Budweiser sponsored a Commodore Ballroom Super Bowl party in Vancouver last year. Bodog, which takes bets on its play-with-real-money dot-com site, heavily advertises its free play dot-net website on Canadian sports websites, TV channels and radio stations. This year the Bodog brand will be front-and-centre. The Canadian Criminal Code permits only provincial governments to operate, licence and regulate gambling.

While B.C. Lottery Corporation is the province's Crown monopoly, fellow Crown corporation B.C. Pavilion Corporation allowed Bodog to advertise on B.C. Place Stadium's external video screens last fall. Documents obtained via Freedom of Information show PavCo referred a Tyee media inquiry to Telus, owner of the videoscreens. In turn, Telus sought the opinion of a Pattison Outdoor Advertising executive, who explained his company's contract with Bodog at B.C. Place.

"The company is a legal entity and the [dot-net] is not promoting gambling through their current ad," wrote operations vice-president Steve McGregor. "Prior to running the current Bodog advertisement, Pattison Outdoor completed an in-depth review of the ad and the website to ensure the site was not a gambling site (paid gambling)."

"I'd like to see the government crack down on the grey area businesses who operate under the disguise of dot-net," said Jake Kalpakian, founder of Vancouver-based Las Vegas From Home, in a 2012 interview. "It's just a ridiculous game that people play dot-net, but are being pushed into a dot-com site."

Kalpakian's company launched its own social gaming product, the free-to-play Real Vegas app on Facebook, during the 2012 Stanley Cup playoffs.

'Can games teach responsible gambling?'

Dublin-headquartered Paddy Power is the company behind the B.C. Lottery Corporation's PlayNow poker and sports gambling website.

Paddy Power made its name as a cheeky marketer of betting shops and gambling sites. In 2011, it launched the BetDash social gaming sports betting site, which claims to be a "low risk, high reward social game for people who are mad about sports."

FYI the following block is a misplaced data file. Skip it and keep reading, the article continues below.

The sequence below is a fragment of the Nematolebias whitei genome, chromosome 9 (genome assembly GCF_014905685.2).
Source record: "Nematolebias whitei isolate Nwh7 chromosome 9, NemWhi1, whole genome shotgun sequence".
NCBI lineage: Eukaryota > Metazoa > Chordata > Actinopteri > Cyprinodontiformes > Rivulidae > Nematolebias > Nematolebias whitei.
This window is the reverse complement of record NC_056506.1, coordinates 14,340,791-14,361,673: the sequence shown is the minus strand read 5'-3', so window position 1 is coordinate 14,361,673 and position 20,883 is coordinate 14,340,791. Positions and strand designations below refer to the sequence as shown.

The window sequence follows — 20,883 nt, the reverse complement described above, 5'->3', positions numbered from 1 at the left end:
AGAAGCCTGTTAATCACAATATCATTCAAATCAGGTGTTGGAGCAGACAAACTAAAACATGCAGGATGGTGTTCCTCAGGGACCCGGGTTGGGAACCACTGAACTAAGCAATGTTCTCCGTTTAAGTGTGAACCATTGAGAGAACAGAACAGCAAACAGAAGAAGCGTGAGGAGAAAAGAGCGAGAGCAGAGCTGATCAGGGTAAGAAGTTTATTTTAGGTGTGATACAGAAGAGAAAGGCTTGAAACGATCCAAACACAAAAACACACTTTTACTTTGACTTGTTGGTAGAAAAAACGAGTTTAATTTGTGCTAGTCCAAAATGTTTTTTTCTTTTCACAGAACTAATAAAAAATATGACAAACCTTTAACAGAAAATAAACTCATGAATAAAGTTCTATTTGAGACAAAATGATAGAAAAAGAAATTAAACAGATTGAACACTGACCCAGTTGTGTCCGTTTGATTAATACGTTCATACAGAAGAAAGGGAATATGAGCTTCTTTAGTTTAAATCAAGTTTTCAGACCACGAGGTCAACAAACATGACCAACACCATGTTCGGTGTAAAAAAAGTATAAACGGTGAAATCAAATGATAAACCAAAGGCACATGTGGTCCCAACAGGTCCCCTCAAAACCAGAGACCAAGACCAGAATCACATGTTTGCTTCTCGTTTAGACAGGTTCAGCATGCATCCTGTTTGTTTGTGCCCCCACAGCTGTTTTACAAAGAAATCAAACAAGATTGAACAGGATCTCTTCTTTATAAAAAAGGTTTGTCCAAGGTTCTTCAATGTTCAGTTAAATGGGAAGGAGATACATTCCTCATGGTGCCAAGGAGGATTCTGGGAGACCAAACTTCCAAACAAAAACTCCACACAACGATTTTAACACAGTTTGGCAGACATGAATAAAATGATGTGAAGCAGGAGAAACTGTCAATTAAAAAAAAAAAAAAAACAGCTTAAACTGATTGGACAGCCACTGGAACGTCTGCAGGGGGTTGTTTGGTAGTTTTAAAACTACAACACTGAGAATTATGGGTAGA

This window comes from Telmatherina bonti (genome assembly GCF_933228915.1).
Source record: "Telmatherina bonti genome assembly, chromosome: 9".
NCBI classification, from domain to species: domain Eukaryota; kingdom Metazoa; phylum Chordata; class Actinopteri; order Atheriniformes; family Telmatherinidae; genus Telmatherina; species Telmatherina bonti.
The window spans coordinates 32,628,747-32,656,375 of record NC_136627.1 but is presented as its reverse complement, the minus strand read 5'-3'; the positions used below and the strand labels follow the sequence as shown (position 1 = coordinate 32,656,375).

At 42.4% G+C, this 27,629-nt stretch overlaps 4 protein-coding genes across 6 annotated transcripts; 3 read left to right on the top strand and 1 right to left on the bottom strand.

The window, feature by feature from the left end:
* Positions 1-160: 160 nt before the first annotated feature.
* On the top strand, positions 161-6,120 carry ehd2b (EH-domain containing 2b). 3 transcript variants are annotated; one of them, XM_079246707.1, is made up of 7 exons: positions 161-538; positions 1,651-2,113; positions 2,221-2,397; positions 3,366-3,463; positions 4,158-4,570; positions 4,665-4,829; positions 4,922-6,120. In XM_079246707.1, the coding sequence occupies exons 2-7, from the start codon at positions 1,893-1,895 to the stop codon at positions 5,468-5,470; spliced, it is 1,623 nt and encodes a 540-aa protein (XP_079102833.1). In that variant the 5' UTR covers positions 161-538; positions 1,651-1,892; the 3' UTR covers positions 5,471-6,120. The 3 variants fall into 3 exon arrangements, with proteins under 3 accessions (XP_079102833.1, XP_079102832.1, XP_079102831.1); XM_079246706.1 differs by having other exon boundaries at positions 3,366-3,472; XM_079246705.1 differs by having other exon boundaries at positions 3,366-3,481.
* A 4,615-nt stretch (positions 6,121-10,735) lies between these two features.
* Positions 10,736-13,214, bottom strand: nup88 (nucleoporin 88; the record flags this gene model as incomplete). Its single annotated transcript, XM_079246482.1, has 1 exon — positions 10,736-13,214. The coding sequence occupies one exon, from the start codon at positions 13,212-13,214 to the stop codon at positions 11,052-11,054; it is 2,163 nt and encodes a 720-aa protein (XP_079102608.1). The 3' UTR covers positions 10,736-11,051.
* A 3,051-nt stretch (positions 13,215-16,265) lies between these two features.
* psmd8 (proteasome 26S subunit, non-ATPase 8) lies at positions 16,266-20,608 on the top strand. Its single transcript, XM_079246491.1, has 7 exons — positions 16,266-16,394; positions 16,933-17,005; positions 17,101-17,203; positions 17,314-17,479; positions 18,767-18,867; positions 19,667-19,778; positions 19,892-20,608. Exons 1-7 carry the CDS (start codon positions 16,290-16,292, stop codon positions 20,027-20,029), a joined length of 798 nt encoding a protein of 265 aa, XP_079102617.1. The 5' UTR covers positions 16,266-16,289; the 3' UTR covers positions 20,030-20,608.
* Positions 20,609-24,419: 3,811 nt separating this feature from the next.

BetDash's objective: Players can bet from £2 to £200 in real money and parlay a virtual £100,000 into virtual £1 million over 10 days. "You have the chance to win up to 25 times your original stake," says the BetDash promotional website. "So for a £5 stake you could bet like a billionaire, with very little risk and still be cashing out a tidy £125 at the end of it. If you hit the £100 million mark on the game you could win up to 1,000 times your original stake."

Offerings like that are why Morgan Stanley warned governments will eventually intervene.

"We are somewhat more cautious, and think the potential to 'teach young people to gamble', the potential to spend significant sums on social gambling, and to turn virtual chips into real money (even if indirectly) means that the industry is likely to see regulation over time," said the 2012 report.

In Australia, the latest gambling controversy centres around plans by anti-gambling group SimBet to launch a simulated sports gambling app for children.

"Thanks to our innovative and child-friendly website and app, your kids will be able to enjoy the thrills of betting on sports, as well as gain a valuable education in sports betting so that when they can legally gamble they will be knowledgeable and self-sustaining bettors," said the SimBet website.

An interesting proposition, according to Australian psychologist Dr. Sally Gainsbury of the Southern Cross University's Centre for Gambling Education and Research.

"Can games teach responsible gambling, can they reduce the desire to gamble?" she asked during a Jan. 29 session in Vancouver. "Are they helping people to avoid gambling?"

Guidelines for the B.C. gambling industry date back to 2003, before the social media revolution. As such, the province's regulator didn't contemplate the social gaming to online gambling dynamic.

The guidelines contains a standard prohibition of promoting gambling to minors, and that advertising not be based on themes or use language that is intended to appeal primarily to minors. Gambling advertising is also not supposed to "contain cartoon figures, symbols, role models, and/or celebrity/entertainer endorsers whose primary appeal is to minors."

The guidelines' jurisdiction, however, ends at B.C.'s borders and foreign websites containing images of Seahawks' defensive back Richard Sherman or Broncos' quarterback Peyton Manning aren't geoblocked.

"Discussions about gambling, about gaming, about Facebook need to be had with kids," said Carleton psychologist Wohl. "We have conversations about alcohol, we have conversations about other types of drugs, but we don't have conversations about gambling. Gambling is an invisible addiction."  [Tyee]